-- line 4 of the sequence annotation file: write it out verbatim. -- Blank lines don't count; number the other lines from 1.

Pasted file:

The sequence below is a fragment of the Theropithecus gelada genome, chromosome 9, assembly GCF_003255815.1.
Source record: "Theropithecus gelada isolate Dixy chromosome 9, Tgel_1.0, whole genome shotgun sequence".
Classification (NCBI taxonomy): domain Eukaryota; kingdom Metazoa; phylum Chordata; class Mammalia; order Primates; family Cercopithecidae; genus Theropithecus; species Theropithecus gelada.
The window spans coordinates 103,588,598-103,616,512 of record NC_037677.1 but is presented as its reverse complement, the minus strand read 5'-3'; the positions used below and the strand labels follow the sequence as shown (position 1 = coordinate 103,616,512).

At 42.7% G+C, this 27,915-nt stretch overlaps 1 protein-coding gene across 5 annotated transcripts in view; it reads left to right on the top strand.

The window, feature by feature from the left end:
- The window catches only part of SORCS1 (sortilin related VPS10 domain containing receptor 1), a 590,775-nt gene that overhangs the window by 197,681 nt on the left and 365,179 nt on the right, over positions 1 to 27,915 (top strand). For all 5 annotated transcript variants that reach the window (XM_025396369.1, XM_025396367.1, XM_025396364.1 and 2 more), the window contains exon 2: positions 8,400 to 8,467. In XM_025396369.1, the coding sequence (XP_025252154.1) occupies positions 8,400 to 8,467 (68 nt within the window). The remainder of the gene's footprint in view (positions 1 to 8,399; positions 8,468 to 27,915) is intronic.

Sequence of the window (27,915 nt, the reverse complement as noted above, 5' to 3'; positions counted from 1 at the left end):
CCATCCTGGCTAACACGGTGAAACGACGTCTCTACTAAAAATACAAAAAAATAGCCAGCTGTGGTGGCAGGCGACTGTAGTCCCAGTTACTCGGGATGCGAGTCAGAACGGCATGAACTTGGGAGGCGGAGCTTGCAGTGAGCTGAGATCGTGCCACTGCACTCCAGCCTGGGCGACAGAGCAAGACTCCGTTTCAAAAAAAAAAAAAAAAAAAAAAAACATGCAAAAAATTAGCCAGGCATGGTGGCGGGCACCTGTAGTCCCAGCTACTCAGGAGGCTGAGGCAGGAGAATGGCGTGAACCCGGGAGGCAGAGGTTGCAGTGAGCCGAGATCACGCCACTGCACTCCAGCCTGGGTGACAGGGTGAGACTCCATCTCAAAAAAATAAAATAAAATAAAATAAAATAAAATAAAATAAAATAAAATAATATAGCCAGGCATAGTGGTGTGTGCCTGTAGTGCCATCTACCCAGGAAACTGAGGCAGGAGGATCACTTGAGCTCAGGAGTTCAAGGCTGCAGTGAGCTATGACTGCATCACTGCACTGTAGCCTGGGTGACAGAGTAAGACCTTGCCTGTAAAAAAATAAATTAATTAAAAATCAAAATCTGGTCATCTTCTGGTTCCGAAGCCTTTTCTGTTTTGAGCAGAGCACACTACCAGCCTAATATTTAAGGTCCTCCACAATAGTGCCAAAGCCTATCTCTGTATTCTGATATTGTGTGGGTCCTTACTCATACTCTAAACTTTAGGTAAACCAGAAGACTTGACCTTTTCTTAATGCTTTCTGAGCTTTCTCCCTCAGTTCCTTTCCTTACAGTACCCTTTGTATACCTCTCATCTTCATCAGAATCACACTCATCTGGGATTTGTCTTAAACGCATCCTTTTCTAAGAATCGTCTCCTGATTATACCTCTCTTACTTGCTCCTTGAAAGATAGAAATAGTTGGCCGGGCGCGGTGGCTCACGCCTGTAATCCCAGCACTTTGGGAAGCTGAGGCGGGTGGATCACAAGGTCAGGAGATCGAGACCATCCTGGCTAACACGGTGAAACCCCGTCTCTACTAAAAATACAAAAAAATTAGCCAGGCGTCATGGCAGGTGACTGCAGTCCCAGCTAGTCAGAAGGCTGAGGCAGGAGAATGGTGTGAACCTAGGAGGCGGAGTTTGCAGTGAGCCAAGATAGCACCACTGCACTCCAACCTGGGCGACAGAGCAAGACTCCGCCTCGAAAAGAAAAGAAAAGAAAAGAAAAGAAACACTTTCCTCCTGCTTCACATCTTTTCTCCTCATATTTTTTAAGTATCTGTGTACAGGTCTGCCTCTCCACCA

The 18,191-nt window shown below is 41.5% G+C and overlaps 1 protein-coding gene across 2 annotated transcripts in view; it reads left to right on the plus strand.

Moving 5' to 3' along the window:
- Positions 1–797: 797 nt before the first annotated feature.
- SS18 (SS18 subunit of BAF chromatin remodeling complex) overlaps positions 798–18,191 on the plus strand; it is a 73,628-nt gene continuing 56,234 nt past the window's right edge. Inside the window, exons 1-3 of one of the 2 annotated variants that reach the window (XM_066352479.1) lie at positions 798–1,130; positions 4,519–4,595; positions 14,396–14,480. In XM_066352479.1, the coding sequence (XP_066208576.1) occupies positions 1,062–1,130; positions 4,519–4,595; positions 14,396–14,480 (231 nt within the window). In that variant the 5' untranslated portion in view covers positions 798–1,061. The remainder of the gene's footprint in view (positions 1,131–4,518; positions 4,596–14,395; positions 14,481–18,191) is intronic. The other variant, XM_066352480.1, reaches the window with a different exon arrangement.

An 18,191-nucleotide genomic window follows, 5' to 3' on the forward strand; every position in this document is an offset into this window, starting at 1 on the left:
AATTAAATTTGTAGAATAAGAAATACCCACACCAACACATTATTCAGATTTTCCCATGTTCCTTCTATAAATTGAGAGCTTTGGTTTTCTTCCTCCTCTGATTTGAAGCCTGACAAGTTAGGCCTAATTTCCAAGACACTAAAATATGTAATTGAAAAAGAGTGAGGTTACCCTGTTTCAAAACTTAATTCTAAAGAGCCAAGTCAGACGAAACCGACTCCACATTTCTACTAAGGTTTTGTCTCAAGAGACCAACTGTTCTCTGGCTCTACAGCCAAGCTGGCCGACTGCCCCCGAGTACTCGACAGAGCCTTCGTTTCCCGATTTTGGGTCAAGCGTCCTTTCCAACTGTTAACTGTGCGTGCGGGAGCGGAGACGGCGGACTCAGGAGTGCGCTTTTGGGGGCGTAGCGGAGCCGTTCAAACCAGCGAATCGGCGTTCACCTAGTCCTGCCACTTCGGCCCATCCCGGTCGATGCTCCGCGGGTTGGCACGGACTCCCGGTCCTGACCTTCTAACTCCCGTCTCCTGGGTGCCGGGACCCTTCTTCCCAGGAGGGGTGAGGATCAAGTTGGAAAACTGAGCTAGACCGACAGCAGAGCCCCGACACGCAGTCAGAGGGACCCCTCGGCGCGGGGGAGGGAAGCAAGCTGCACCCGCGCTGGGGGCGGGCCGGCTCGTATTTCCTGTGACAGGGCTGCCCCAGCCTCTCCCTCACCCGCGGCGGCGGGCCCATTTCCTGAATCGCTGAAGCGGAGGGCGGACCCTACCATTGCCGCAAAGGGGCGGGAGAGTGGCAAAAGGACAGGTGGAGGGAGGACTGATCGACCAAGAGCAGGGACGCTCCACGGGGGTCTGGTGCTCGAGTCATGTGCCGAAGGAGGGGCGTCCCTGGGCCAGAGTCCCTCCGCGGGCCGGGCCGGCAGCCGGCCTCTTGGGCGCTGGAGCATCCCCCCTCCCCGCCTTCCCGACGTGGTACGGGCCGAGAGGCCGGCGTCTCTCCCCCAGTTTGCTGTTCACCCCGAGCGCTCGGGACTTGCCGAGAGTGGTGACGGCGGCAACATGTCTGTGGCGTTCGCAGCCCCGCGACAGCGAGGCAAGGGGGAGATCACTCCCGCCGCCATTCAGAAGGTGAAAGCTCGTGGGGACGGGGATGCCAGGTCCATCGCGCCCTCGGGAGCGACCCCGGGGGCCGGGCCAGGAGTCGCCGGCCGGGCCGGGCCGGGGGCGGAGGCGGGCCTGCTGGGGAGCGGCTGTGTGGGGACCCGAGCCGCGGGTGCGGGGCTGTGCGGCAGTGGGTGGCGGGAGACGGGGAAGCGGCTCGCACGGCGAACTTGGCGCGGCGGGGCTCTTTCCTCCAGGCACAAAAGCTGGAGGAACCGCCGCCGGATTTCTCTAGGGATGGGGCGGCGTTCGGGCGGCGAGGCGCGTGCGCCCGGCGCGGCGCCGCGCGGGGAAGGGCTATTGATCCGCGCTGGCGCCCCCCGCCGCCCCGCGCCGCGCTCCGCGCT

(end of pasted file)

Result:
The window spans coordinates 103,588,598-103,616,512 of record NC_037677.1 but is presented as its reverse complement, the minus strand read 5'-3'; the positions used below and the strand labels follow the sequence as shown (position 1 = coordinate 103,616,512).